Coming This Spring in Georgia: Subterranean Termite Swarms
April 3, 2018
While termite infestations may seem like something that only happens to someone else, they’re a common occurrence in Georgia. With their massive colonies and relentless munching on wooden structures, you could one day be that someone else. As spring hits, subterranean termites begin their reproduction cycle, called “swarming.” By knowing more about this process, you can save your home from playing host to a massive termite colony this swarming season.
The Reasons for Subterranean Termites’ Swarming
In Georgia, the Eastern subterranean termite species is always a threat – and swarming season is the worst time for them. Swarming starts when a colony reaches a certain size and maturity level. This doesn’t always happen at a particular age, but in most cases, colonies don’t swarm until they’re around three years old. In addition to a colony maturing, the pests only start to swarm when the weather becomes ideal for flight – that is, when the temperatures warm back up in the spring.
Swarming is basically the termite way of furthering their species’ existence because as a colony ages, it starts to produce alate nymphs. Alates are the only termites able to reproduce, as soldier and worker termites are sterile. When alate termites swarm, they travel away from their colonies to join up with a mate, and they look for a good place to start fresh.
How Subterranean Swarms Spring Into Action
Subterranean termites won’t leave the colony until the exterior temperature reaches a comfortable 70 degrees. There’s no better time for termites to swarm in Georgia than spring – our state’s average high temperature is 77 degrees in April. When swarming begins, the young adult female and male swarmers leave the nests in large groups, making it easier for them to select a mate.
As with many creatures, a female swarmer will release pheromones to attract the males. Once a male comes into contact with a female that it finds alluring, it will break off its wings. This action is to show any other male in the area that it’s paired with the female, solidifying the two as a couple. Then comes the formation of a whole new colony: The queen lays anywhere between zero and 22 eggs at a time, creating a population of up to 75 insects by the end of the year.
Termite Swarmers Spreading Far and Wide
What’s concerning about swarming isn’t simply termites’ reproduction, but also their fast spread to nearby buildings. Despite having wings, termites aren’t very good at flying. In fact, they depend largely on the wind to help them cover ground. This means that most termite swarms are short-lived, and they usually end up in a location close to their original nests. But before you know it, your entire neighborhood may be overrun.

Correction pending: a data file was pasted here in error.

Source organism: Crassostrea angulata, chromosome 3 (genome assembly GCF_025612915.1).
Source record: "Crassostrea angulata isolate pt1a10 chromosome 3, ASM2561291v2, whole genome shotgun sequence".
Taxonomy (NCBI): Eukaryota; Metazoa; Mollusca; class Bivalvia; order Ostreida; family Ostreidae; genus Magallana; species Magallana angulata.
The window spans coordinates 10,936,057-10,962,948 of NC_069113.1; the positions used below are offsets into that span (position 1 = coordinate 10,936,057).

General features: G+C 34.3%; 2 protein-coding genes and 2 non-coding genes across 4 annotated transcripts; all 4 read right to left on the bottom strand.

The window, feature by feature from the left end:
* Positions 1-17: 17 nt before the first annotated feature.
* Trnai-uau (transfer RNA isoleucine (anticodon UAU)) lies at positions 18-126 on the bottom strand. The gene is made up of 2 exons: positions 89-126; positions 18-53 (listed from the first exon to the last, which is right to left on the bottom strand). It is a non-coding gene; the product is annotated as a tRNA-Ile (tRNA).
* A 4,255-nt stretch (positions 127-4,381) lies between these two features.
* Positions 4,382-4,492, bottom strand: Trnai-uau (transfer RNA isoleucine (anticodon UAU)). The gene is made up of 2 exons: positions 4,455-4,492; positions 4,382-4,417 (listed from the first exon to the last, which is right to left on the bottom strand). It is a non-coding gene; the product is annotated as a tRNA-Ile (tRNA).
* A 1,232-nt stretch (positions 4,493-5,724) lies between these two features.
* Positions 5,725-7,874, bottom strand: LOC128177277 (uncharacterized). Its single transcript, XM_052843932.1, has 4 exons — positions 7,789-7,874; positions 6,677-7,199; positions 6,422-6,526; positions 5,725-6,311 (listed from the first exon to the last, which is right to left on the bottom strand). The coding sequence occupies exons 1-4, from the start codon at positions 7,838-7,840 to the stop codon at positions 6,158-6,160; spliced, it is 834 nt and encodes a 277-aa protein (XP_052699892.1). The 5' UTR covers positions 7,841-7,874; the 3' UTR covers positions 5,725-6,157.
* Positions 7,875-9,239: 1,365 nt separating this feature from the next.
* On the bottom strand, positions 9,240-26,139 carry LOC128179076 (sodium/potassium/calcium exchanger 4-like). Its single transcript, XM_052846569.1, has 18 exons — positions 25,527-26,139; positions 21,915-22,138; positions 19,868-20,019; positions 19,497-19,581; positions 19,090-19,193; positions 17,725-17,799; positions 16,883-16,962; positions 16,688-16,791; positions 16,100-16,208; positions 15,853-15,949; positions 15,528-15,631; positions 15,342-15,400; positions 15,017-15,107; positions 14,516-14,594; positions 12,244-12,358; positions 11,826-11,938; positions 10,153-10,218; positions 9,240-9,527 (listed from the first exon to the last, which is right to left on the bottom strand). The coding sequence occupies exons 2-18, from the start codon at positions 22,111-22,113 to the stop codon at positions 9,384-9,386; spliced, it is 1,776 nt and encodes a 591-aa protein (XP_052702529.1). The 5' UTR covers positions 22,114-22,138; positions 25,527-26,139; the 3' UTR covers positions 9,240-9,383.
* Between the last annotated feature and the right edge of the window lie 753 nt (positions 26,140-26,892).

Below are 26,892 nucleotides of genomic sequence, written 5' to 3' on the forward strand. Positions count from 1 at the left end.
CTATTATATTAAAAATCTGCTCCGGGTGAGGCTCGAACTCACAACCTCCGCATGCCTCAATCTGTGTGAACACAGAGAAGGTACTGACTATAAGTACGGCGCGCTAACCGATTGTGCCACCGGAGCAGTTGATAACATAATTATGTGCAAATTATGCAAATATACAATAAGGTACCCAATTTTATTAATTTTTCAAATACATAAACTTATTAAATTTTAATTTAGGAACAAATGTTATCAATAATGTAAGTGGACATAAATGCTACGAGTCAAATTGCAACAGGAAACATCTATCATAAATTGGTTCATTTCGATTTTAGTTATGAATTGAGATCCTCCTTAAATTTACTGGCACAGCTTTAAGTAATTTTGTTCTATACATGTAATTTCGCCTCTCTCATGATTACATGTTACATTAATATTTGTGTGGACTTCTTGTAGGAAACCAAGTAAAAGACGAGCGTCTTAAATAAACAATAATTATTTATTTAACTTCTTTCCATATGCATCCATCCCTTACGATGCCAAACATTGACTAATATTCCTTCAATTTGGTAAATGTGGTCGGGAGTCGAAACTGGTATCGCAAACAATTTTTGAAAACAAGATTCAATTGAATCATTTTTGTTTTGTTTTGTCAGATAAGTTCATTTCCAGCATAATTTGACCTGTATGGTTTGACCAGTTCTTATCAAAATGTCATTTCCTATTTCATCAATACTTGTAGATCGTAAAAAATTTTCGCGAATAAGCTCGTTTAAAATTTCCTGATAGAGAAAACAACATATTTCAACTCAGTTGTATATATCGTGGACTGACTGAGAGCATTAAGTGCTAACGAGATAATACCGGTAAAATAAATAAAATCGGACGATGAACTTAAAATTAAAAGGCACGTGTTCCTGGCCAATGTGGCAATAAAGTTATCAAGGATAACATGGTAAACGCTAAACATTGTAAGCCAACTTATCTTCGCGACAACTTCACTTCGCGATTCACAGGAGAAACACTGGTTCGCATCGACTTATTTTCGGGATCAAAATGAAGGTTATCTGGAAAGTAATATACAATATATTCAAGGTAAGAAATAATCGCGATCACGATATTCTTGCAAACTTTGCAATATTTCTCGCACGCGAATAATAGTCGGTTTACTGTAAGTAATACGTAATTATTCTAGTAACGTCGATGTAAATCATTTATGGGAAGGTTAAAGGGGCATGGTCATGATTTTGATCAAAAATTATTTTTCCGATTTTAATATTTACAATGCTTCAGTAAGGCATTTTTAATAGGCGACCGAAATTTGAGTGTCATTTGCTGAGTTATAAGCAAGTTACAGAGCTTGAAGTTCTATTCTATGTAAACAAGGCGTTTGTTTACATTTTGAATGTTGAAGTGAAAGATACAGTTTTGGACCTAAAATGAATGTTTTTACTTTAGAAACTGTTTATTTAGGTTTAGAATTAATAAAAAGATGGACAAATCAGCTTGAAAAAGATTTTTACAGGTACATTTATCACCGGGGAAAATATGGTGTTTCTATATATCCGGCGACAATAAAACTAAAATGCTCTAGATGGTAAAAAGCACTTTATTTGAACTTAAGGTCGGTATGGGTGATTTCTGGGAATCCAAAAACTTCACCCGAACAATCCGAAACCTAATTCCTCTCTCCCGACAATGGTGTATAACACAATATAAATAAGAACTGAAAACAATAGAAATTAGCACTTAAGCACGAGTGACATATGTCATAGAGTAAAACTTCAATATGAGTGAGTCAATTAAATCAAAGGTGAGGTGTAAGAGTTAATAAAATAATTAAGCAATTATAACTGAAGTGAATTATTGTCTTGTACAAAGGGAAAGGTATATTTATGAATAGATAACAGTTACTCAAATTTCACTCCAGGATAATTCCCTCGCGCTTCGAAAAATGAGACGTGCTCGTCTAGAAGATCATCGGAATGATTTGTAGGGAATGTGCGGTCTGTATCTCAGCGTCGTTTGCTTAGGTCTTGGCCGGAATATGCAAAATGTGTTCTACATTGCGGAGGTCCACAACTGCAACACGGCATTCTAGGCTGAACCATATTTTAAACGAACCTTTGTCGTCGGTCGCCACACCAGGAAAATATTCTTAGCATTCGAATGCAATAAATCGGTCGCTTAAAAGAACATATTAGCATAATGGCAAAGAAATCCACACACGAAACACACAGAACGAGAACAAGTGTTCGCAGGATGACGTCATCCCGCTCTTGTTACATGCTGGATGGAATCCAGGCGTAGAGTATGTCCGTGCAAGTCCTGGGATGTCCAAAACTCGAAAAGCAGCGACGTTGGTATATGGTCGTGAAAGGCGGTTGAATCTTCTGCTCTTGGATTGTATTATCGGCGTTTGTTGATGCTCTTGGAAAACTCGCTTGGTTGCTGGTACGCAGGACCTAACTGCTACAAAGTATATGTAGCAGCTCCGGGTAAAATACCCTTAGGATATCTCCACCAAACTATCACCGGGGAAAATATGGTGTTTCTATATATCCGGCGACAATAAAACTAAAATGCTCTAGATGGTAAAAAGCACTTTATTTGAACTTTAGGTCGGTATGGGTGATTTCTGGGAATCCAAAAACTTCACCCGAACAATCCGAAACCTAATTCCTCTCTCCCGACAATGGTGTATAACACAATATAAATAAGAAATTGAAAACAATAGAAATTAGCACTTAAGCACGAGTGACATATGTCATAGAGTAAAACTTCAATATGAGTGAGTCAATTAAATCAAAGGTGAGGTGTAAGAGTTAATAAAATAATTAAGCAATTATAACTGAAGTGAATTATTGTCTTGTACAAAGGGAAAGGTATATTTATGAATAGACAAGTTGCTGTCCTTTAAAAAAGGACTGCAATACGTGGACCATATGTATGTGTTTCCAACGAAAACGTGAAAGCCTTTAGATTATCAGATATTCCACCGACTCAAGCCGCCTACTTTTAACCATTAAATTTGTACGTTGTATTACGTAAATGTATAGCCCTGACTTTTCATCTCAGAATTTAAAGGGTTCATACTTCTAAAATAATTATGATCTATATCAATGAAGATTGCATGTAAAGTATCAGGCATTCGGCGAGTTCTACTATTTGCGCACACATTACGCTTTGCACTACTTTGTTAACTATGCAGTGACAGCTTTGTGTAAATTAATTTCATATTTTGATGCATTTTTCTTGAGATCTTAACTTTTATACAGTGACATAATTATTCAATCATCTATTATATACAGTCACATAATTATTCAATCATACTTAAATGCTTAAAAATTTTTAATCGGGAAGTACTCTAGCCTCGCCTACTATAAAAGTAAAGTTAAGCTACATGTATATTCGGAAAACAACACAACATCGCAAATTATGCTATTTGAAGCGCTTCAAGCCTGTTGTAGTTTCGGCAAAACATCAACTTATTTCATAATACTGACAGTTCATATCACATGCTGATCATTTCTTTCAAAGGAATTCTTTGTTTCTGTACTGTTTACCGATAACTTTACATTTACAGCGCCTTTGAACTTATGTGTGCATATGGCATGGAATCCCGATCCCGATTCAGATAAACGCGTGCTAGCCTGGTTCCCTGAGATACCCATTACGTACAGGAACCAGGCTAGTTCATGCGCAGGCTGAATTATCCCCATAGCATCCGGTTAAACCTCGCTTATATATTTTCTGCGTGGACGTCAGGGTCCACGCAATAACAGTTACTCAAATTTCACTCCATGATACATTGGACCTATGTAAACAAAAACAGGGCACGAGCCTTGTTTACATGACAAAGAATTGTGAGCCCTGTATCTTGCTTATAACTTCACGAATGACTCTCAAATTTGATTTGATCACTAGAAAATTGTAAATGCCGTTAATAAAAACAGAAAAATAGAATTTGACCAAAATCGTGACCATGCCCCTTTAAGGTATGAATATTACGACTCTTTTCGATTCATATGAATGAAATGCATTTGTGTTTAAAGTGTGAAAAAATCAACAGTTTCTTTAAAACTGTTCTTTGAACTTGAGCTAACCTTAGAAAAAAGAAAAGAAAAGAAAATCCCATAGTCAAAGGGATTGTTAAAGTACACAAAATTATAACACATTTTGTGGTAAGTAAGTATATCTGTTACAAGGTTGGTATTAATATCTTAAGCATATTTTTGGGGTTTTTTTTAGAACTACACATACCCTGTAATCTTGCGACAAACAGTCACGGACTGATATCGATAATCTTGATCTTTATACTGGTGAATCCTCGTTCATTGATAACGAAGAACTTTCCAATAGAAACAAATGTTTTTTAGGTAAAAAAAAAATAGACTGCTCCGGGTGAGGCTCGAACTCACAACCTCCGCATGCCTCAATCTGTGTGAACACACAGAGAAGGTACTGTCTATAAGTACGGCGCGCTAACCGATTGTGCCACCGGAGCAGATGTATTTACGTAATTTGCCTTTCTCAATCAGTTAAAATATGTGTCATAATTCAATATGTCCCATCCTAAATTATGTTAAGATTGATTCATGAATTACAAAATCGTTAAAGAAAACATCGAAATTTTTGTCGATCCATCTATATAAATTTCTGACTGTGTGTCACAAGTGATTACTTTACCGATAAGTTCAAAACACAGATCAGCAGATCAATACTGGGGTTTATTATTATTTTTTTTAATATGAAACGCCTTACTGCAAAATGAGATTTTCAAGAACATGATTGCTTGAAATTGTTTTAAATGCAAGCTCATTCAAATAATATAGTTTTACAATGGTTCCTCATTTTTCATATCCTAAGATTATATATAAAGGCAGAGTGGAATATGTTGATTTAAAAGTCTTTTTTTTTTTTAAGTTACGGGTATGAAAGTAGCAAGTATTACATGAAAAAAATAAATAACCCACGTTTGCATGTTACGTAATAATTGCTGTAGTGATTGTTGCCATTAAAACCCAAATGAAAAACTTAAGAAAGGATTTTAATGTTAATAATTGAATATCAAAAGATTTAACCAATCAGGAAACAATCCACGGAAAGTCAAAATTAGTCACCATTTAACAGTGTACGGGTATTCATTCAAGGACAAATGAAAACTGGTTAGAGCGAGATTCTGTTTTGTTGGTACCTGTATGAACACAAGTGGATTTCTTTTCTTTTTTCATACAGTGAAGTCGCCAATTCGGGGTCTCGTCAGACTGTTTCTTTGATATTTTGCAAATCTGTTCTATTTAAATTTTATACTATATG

Keep in mind that if an area experiences powerful winds (in Georgia, we know April to be a particularly windy month), then the next generation of termite kings and queens can travel quite far to start their new colonies. The subterranean species can stay active year-round. Our state’s warmer climate only makes matters worse. Because of this, it’s a good idea to keep an eye out for them not only during the spring, but throughout the year in Georgia.
Do You Have Termite Swarmers or Flying Ants?
Swarms of termites are often mistaken for flying ants. If you can handle getting up close and personal with the pests, you’ll be able to spot the difference. For instance, termite swarmers have two sets of wings that measure the same length. With ants, one set of wings is shorter than the other. If insects are swarming in or around your home, consider calling in Allgood Pest Solutions. Our experts will determine whether it’s termites or another pest that’s infesting your home.
Keeping an Eye Out for Subterranean Termites
If you come across subterranean termites, check for termite signs around your home’s foundation to decrease your chances of an infestation. This species is unique because they’re known to build their nests underground. When they come up to feed on the cellulose found in your home’s structure, they leave behind indications of their presence called mud tubes, which are hollow tunnels of dirt that extend from the exterior soil to the side of your home. The pests use these tunnels to move between their nest and their food source – the one that you call home.
Apart from mud tubes, there are many other signs that you have termites around. Shed termite wings are a clear sign – and they’re often the most visible sign. The pests also leave behind small piles of excrement that look like sawdust. If you notice wooden structures becoming darker or blistering, or you tap a section of wood and it sounds hollow, then you may also have an infestation.[H3]
Let the Termite Experts Do What They Do Best
Subterranean termites are the most destructive termites in the United States, and Georgia is especially at risk. With their potential for harm, managing termites is something that’s best left to the professionals. With Allgood, you’ll get a thorough inspection, as well as a treatment option to fully eliminate the pests. This may include our state-of-the-art Sentricon® Termite Colony Elimination System, which disrupts termites’ growth and halts reproduction.
Contact us today, and rest easier this spring without the threat of termites around your home.